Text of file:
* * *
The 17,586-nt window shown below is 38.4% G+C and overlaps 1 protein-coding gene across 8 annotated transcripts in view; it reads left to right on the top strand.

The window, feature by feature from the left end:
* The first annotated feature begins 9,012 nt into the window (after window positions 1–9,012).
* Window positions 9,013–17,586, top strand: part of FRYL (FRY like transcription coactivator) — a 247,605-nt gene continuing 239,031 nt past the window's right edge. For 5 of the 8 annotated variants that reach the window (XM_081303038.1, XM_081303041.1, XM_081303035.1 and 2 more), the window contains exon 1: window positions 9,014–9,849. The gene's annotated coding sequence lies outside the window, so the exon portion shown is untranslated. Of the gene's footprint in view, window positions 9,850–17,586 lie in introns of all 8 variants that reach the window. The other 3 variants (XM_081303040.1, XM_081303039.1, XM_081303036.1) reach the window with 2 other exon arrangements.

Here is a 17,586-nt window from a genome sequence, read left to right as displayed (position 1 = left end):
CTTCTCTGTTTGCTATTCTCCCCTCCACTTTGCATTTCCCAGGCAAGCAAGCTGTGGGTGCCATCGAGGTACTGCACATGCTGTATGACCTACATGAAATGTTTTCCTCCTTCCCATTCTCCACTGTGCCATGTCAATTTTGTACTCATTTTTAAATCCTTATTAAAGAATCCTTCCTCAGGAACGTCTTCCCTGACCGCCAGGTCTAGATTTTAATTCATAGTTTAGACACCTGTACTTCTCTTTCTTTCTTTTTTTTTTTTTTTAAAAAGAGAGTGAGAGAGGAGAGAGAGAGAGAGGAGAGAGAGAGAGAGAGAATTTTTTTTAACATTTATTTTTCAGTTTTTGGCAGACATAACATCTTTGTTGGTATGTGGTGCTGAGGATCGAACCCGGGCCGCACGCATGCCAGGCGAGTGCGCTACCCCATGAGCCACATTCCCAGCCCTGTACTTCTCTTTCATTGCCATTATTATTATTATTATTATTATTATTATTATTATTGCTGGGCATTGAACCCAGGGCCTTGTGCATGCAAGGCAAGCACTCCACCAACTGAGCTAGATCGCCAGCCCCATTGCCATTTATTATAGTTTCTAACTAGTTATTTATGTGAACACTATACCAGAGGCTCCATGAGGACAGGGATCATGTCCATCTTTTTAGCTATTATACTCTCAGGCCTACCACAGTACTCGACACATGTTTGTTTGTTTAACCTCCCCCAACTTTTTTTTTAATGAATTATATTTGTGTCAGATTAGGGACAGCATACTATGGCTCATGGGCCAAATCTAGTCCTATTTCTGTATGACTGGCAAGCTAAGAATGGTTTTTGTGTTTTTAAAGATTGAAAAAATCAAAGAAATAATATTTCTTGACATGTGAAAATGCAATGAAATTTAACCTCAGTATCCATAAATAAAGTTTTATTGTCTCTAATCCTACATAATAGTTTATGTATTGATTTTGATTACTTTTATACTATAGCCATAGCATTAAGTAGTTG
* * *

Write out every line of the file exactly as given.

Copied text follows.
The 17,586-nt window shown below is 38.4% G+C and overlaps 1 protein-coding gene across 8 annotated transcripts in view; it reads left to right on the top strand.

The window, feature by feature from the left end:
* The first annotated feature begins 9,012 nt into the window (after window positions 1–9,012).
* Window positions 9,013–17,586, top strand: part of FRYL (FRY like transcription coactivator) — a 247,605-nt gene continuing 239,031 nt past the window's right edge. For 5 of the 8 annotated variants that reach the window (XM_081303038.1, XM_081303041.1, XM_081303035.1 and 2 more), the window contains exon 1: window positions 9,014–9,849. The gene's annotated coding sequence lies outside the window, so the exon portion shown is untranslated. Of the gene's footprint in view, window positions 9,850–17,586 lie in introns of all 8 variants that reach the window. The other 3 variants (XM_081303040.1, XM_081303039.1, XM_081303036.1) reach the window with 2 other exon arrangements.

Here is a 17,586-nt window from a genome sequence, read left to right as displayed (position 1 = left end):
CTTCTCTGTTTGCTATTCTCCCCTCCACTTTGCATTTCCCAGGCAAGCAAGCTGTGGGTGCCATCGAGGTACTGCACATGCTGTATGACCTACATGAAATGTTTTCCTCCTTCCCATTCTCCACTGTGCCATGTCAATTTTGTACTCATTTTTAAATCCTTATTAAAGAATCCTTCCTCAGGAACGTCTTCCCTGACCGCCAGGTCTAGATTTTAATTCATAGTTTAGACACCTGTACTTCTCTTTCTTTCTTTTTTTTTTTTTTTAAAAAGAGAGTGAGAGAGGAGAGAGAGAGAGAGGAGAGAGAGAGAGAGAGAATTTTTTTTAACATTTATTTTTCAGTTTTTGGCAGACATAACATCTTTGTTGGTATGTGGTGCTGAGGATCGAACCCGGGCCGCACGCATGCCAGGCGAGTGCGCTACCCCATGAGCCACATTCCCAGCCCTGTACTTCTCTTTCATTGCCATTATTATTATTATTATTATTATTATTATTATTATTGCTGGGCATTGAACCCAGGGCCTTGTGCATGCAAGGCAAGCACTCCACCAACTGAGCTAGATCGCCAGCCCCATTGCCATTTATTATAGTTTCTAACTAGTTATTTATGTGAACACTATACCAGAGGCTCCATGAGGACAGGGATCATGTCCATCTTTTTAGCTATTATACTCTCAGGCCTACCACAGTACTCGACACATGTTTGTTTGTTTAACCTCCCCCAACTTTTTTTTTAATGAATTATATTTGTGTCAGATTAGGGACAGCATACTATGGCTCATGGGCCAAATCTAGTCCTATTTCTGTATGACTGGCAAGCTAAGAATGGTTTTTGTGTTTTTAAAGATTGAAAAAATCAAAGAAATAATATTTCTTGACATGTGAAAATGCAATGAAATTTAACCTCAGTATCCATAAATAAAGTTTTATTGTCTCTAATCCTACATAATAGTTTATGTATTGATTTTGATTACTTTTATACTATAGCCATAGCATTAAGTAGTTG